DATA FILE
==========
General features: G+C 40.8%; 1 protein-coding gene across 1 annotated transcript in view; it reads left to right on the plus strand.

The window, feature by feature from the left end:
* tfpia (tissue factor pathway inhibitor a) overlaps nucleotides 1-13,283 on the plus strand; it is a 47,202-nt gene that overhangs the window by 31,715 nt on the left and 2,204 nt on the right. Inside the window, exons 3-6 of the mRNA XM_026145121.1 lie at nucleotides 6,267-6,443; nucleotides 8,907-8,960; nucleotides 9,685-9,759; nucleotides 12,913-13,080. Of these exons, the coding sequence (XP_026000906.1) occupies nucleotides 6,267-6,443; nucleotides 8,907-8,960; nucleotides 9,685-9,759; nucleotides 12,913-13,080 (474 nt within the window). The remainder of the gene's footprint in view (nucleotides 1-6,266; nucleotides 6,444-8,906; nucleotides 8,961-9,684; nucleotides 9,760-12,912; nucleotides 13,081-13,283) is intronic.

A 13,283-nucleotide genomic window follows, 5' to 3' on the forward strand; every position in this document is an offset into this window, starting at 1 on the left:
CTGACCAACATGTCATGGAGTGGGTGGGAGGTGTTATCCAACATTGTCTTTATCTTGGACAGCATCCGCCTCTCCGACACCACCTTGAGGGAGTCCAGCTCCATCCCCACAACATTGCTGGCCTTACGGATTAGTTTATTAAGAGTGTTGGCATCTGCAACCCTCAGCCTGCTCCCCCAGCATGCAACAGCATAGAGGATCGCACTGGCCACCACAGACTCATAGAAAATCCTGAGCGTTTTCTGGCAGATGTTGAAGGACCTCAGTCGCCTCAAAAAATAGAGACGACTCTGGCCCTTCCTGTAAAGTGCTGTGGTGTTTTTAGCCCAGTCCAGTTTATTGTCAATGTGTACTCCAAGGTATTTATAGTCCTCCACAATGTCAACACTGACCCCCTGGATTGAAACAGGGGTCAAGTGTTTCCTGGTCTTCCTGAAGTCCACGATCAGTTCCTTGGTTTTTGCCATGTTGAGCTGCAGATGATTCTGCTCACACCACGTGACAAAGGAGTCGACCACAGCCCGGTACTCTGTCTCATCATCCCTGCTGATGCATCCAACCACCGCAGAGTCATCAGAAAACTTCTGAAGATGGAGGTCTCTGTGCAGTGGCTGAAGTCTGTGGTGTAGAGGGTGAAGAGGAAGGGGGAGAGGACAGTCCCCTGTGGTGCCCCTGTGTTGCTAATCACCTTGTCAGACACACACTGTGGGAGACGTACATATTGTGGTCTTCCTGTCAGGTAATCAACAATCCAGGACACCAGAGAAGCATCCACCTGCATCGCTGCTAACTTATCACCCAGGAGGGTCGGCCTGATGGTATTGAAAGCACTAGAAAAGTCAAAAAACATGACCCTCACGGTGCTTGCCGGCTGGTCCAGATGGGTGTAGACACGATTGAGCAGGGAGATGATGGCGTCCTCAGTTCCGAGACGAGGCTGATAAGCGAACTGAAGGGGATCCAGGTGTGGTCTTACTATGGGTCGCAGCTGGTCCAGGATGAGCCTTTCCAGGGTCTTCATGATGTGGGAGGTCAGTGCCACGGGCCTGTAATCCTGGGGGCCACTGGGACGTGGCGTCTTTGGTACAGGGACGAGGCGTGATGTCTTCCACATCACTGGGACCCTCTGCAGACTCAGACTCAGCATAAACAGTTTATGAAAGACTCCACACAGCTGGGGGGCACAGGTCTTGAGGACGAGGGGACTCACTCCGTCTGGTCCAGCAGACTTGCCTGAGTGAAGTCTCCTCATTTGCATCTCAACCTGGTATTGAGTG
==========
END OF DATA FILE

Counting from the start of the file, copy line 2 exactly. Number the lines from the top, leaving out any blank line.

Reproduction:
The window, feature by feature from the left end: